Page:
–Catch up on your sleep. Most of us have some sleep debt, and therefore will fall asleep if we really let go in meditation. And the whole point of meditation is to be so relaxed that you can fall asleep.
If you used to meditate and want to get into it again, then just begin. If you are interested in meditation right now, it could be because you sense that you need more of that quality in your life again.
You might read through the introduction to The Radiance Sutras and then read a few of the sutras, to get a sense for the immense variety of approaches to the inner world.
If you are a beginner, or are beginning again, I recommend getting a copy of Meditation 24/7 and reading it and listening to the CD. The text and the guided meditations on the audio recording will give you a good foundation.
There are 14 different meditation techniques in the book and on the CD. Each one deals with a different transitional moment we encounter during a day: waking up, eating something for breakfast or drinking something, walking out the door, commuting, moving our bodies, having lunch, making it through the afternoon slump, the evening, falling asleep. The meditation techniques are oriented toward what we deal with each day in living our lives.
Each of the guided meditations on the CD take from 3 minutes to about 8 minutes. There is always time in a day for one or two of these. Just select one of more of the 14 meditations, and begin to play with it. Notice what you experiences are, both during and after. And if you want to work with me privately, you are welcome to call me and schedule some individual coaching to start you on your way. Or come to a retreat.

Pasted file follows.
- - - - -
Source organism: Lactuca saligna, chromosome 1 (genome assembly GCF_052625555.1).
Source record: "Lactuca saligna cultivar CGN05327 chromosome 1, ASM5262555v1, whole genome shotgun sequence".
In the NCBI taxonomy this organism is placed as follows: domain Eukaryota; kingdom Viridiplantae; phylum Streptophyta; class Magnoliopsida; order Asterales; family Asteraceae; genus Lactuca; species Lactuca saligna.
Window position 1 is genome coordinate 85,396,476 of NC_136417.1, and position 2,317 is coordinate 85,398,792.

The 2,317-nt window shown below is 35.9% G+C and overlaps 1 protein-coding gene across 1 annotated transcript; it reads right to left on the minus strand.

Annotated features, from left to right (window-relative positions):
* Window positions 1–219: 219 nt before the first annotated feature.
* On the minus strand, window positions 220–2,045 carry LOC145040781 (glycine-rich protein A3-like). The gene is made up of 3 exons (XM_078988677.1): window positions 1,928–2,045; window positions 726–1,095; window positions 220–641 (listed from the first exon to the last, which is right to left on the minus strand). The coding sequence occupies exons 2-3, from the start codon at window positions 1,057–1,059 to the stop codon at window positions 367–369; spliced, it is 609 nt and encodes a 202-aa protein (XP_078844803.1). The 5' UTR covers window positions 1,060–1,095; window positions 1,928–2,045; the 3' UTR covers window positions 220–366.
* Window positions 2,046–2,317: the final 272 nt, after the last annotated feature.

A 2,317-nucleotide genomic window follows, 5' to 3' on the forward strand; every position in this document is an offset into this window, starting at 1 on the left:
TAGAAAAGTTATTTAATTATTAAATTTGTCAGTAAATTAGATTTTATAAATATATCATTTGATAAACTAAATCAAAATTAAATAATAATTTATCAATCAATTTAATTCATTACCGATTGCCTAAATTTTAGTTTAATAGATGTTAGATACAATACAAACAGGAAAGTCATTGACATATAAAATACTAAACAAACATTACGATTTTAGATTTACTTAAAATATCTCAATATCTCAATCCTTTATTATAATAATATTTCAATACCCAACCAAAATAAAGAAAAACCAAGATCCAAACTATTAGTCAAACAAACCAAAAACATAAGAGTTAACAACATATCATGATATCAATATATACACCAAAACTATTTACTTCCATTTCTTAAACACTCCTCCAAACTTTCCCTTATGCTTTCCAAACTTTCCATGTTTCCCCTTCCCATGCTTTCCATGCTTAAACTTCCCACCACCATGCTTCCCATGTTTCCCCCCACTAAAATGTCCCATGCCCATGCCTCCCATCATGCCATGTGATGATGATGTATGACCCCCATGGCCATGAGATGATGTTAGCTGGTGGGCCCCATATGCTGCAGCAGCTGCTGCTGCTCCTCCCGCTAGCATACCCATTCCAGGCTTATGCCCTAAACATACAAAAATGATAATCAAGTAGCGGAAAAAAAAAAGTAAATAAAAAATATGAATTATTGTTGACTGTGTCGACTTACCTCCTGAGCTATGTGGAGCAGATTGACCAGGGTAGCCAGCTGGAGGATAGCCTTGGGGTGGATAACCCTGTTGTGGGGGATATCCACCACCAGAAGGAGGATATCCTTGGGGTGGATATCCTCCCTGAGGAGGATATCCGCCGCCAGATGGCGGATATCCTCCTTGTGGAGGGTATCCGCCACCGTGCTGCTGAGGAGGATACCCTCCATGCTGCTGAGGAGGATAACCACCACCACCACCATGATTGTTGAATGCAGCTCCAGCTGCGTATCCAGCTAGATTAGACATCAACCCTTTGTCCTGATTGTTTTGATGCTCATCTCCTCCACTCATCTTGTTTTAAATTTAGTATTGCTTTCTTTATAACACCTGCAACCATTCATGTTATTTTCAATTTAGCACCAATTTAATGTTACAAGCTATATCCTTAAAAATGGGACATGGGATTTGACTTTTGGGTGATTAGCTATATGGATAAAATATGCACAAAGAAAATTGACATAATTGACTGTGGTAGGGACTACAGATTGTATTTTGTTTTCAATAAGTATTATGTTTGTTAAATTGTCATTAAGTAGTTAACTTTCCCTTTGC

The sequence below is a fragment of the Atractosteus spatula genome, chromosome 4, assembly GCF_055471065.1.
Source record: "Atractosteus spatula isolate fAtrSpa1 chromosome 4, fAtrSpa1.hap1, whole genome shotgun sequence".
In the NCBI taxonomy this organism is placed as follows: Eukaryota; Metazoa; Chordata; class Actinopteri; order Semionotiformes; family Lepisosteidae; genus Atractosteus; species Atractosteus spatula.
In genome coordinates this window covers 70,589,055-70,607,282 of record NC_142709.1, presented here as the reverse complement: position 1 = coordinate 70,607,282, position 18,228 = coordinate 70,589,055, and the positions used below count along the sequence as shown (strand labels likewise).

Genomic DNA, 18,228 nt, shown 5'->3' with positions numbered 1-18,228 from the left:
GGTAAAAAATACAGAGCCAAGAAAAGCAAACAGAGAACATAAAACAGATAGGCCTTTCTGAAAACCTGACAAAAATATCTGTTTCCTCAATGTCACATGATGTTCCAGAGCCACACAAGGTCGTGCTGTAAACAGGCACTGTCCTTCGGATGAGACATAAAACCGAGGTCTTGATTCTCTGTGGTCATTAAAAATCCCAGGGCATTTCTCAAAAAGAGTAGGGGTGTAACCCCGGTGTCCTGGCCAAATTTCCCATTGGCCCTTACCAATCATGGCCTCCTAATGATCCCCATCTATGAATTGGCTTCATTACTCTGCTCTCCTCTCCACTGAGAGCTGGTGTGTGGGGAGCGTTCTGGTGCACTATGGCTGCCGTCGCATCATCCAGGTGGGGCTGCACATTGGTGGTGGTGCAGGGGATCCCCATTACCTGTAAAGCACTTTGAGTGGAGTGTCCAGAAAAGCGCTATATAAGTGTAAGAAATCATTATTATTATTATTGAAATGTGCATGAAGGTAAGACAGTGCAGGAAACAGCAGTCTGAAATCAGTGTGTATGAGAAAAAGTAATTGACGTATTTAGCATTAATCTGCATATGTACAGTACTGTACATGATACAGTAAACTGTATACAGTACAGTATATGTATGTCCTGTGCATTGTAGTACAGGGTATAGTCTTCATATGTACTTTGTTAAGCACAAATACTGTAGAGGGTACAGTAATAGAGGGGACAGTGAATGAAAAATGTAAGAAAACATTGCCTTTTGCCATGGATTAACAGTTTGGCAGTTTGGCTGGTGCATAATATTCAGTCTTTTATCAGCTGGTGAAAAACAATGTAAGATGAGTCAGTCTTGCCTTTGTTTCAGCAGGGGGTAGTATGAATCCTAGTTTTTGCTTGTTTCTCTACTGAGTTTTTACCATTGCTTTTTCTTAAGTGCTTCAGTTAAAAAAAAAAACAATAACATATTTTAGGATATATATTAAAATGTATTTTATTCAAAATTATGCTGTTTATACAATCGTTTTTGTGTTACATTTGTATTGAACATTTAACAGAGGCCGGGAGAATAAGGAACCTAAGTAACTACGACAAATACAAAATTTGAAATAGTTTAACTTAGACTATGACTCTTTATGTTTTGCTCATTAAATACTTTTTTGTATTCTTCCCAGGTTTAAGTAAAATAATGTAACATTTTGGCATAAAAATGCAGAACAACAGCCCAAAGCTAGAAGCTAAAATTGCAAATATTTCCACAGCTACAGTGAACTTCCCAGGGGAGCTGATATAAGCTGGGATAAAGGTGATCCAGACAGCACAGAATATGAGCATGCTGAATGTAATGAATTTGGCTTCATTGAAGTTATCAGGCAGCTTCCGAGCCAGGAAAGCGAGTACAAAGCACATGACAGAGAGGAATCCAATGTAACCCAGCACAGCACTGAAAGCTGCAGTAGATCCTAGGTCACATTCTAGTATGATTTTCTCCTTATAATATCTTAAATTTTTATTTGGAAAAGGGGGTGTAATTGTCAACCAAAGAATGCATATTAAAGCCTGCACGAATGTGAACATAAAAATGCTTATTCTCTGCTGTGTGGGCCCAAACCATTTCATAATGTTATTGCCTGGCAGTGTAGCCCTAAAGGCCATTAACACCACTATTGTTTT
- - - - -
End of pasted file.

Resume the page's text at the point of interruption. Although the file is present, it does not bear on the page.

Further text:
Meditation is not some odd activity that only specialists do. Meditation is a way of paying attention to the current of life flowing through you - and life is always flowing through you, as long as you exist. Take, for example, your breathing and your heartbeat. Let's review that sentence - pay attention to the current of life flowing, for example your breath and your heart.
Have you ever had a time when you enjoyed breathing out - for example, it was cold and you enjoyed seeing your breath make a fog? Or if you used to smoke, did you like to see the smoke flowing out?
Or if you were satisfied with something, did you enjoy a sigh? A sigh, that whoosh of breath, can be very pleasurable. A relief. Paying attention to that whoosh for the 2 seconds it takes to exhale is a 2 second meditation. There is no difference between a 2 second and a 20 minute meditation except time and intensity.
Have you ever breathed in gratefully – in delight, or love, or awe? That also is an almost universal human experience. This is the very essence of meditation.
Learning to meditate is a matter of honoring your individual essence, your unique personal experience as you begin to play with the techniques. If you do not honor your individuality, then you will be learning to suppress yourself, and meditation will become a weakening process. You might still get some peacefulness, but it will be at the expense of your vitality, and this is an unnecessary sacrifice.